Does your cartridge or shot placement matter more when it comes to cleanly killing big game like elk?
A few days into the late-season cow elk hunt here in Utah in 2018, my buddy Chad and I sat around his kitchen table. Chad’s brother Clint was on the phone, which lay on the table between us.
You’re trying to kill an elk with a .308?” Clint’s voice garbled from the phone.
I nodded, even though he couldn’t see me. “Yeah. Why?”
Clint sighed. “That’s just not enough bullet to kill an elk.”
I glanced at Chad. Between the two brothers, I reckon they’ve harvested north of 80 elk in their forty-odd years of hunting together. If anyone knows elk hunting, it’s Chad and Clint.
“Well what should I shoot?” I asked Clint.
“You can borrow my 7mm Remington Ultra Mag,” Clint said.
I raised my eyebrows at Chad. A 7mm Remington Ultra Mag felt like overkill for a cow elk, especially with how well I’d closed the distance on elk so far. If everything went according to plan, I wouldn’t need to shoot past 300 yards.
A week or so after that conversation with Clint, I shot my cow elk at 400 yards with Chad’s old Ruger .270 Winchester. She dropped with one shot.
Now, as I while away the rest of winter waiting for pre-runoff fly fishing and turkey season, I’ve thought a lot about that conversation with Clint. Was my .308 really not up to snuff for elk? Other friends of mine, elk hunters as avid as Chad and Clint, had recommended the .308. My own research supported the .308’s capability.
Photo Credit: Spencer Durrant
Richard Mann wrote the following for Petersen’s Hunting regarding the .308:
“It will work splendidly on whitetails – I’ve done that – and it’s sufficient for moose – I’ve done that, too . . . When properly zeroed it will allow to you hold dead on out to just the other side of 300 yards.”
John B. Snow, the Shooting Editor for Outdoor Life, had this to say on the .308:
“It wasn’t that long ago that a .308 Win. would have been considered on the margins as an acceptable elk round, but with improvements to bullet design and cartridge technology, you have no need to worry.”
Well John, I did worry. I worried a lot that my .308 wouldn’t answer the call for 2019, so I sold it for a Weatherby Vanguard Sporter .270. What’s really interesting, though, is that while I spent hours and hours deciding between a .270 or a .25-06, just about every article I read comparing the two cartridges agreed on at least one thing.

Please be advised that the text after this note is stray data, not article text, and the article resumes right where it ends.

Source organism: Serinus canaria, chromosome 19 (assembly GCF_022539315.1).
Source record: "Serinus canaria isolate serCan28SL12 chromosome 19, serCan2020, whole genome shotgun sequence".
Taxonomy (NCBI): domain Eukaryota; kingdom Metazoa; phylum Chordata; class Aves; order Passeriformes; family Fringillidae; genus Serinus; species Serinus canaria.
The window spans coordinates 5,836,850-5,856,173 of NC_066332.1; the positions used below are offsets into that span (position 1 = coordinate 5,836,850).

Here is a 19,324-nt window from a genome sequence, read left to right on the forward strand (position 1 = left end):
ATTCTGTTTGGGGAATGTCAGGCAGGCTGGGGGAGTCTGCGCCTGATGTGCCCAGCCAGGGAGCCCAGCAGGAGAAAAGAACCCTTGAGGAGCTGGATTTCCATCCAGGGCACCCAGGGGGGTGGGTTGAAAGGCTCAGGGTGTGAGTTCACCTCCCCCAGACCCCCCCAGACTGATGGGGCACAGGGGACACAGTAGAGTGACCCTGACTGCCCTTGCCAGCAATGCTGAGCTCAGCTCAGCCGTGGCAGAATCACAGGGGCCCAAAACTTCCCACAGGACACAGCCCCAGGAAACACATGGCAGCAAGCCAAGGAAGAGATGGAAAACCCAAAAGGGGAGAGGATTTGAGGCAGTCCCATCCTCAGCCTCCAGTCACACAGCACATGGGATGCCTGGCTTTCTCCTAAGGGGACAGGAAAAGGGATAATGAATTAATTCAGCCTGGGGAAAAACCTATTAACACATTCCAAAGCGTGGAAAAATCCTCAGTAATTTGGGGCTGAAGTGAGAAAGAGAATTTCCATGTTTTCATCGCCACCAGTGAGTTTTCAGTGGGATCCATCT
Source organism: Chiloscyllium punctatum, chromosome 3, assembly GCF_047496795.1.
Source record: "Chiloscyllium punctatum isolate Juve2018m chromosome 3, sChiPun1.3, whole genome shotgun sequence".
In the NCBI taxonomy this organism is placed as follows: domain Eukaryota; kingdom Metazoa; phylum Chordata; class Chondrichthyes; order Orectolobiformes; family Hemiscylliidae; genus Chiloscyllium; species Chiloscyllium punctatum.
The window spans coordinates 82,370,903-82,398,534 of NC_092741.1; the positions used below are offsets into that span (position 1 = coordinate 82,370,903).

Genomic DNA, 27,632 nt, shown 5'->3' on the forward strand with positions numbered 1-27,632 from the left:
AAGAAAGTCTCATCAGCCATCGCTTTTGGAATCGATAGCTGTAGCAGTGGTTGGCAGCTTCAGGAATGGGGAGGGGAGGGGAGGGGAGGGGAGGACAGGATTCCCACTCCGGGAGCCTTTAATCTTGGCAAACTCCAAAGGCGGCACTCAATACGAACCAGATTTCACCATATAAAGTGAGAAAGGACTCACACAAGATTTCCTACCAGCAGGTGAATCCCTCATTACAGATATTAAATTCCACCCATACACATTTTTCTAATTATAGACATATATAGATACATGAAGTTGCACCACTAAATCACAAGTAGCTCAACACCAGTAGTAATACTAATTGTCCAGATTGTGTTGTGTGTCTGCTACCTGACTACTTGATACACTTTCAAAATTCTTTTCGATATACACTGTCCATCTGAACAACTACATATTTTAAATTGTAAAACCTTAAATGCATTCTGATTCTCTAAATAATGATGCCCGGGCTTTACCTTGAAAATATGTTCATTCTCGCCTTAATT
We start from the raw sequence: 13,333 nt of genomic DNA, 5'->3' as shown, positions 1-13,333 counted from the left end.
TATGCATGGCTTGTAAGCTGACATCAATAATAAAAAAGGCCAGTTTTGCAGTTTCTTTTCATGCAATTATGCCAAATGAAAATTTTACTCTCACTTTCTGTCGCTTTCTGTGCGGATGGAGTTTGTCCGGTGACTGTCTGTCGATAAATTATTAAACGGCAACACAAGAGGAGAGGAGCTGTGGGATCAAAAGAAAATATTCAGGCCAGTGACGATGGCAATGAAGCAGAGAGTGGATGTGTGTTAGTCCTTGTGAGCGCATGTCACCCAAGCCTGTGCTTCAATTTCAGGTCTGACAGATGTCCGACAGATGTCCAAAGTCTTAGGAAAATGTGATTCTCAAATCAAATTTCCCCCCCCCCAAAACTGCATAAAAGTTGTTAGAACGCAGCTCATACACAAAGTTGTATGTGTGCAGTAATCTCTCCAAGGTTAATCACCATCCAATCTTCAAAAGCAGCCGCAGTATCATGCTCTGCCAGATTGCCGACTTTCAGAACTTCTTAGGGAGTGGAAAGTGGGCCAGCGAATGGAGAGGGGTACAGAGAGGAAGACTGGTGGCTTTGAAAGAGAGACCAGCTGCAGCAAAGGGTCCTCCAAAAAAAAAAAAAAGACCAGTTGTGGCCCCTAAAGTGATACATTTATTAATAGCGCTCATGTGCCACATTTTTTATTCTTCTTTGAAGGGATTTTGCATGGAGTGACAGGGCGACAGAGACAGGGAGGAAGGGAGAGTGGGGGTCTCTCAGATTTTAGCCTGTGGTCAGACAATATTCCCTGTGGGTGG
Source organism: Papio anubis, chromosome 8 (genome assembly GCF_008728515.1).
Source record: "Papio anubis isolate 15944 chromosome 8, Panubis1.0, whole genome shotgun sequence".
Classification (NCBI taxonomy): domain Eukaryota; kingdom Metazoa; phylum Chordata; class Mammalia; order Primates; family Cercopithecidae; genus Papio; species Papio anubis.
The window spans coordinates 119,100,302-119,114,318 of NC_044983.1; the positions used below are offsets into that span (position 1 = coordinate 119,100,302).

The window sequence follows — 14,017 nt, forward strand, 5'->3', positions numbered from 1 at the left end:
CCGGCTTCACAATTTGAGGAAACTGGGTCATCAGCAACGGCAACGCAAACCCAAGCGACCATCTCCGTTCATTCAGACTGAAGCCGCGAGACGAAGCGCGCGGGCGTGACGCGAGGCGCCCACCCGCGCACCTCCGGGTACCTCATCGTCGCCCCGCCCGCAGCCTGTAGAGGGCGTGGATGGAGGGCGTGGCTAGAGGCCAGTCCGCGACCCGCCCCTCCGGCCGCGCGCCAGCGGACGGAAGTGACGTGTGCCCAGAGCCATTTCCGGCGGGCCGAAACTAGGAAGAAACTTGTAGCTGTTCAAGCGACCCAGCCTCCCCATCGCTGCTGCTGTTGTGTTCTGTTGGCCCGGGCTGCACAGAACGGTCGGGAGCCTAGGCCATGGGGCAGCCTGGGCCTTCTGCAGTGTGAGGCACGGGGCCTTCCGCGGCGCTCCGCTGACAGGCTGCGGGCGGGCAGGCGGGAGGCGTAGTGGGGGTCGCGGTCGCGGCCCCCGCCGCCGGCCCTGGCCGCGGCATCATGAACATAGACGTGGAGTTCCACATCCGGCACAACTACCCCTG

Any reasonable bullet – from the .25-06, 6.5 Creedmoor, .270, and yes, the .308 – will knock down an elk if that bullet hits true through the vitals. Remember, I took my elk last season with one shot from a .270.
That naturally brings up the question hunters have debated for millennia (I’m sure our cavemen ancestors argued over which arrowheads were better for saber-toothed tigers – a sobering thought). Does your cartridge or shot placement matter more when it comes to cleanly killing big game like elk?
Shot placement has the edge in my book – call it 70% shot placement, and 30% cartridge type. The consensus from articles I’ve read and hunters I’ve talked to is that any round using the .30-06 as its parent cartridge (as the .270 and .25-06 do) is a reasonable baseline for adequate elk-killing ammo. The 6.5 Creedmoor was built by modifying a .30 Thompson Center case to handle .264 bullets.
As long as you’re using a bullet with enough foot-pounds of force at 300 yards, the bullet you shoot doesn’t really matter when it comes to killing elk. Shot placement matters far more. A 7mm Remington Ultra Mag will punch through damn near anything, but it’s not likely to kill an elk if you shoot it in the hindquarters instead of the vitals.
Perhaps Bryce Towsley said it best in a 2010 article for American Hunter.
“First off, I know all too well that elk can and have been killed with little cartridges. I also know there are stories of at least one elephant being killed with a .22 Long Rifle, but no sane person will argue that the .22 LR is an adequate elephant cartridge.”
That elephant story sounds like more of a fisherman’s tale to me, but Towsley gets to the heart of the matter here – if you put an appropriate bullet in the right place, you’ll bag your game.
Photo Credit: Spencer Durrant
The debate around the “best” elk cartridge, I think, has more to do with where and how you hunt than the round’s actual knockdown power.
Do you agree or disagree? Let me know in the comments.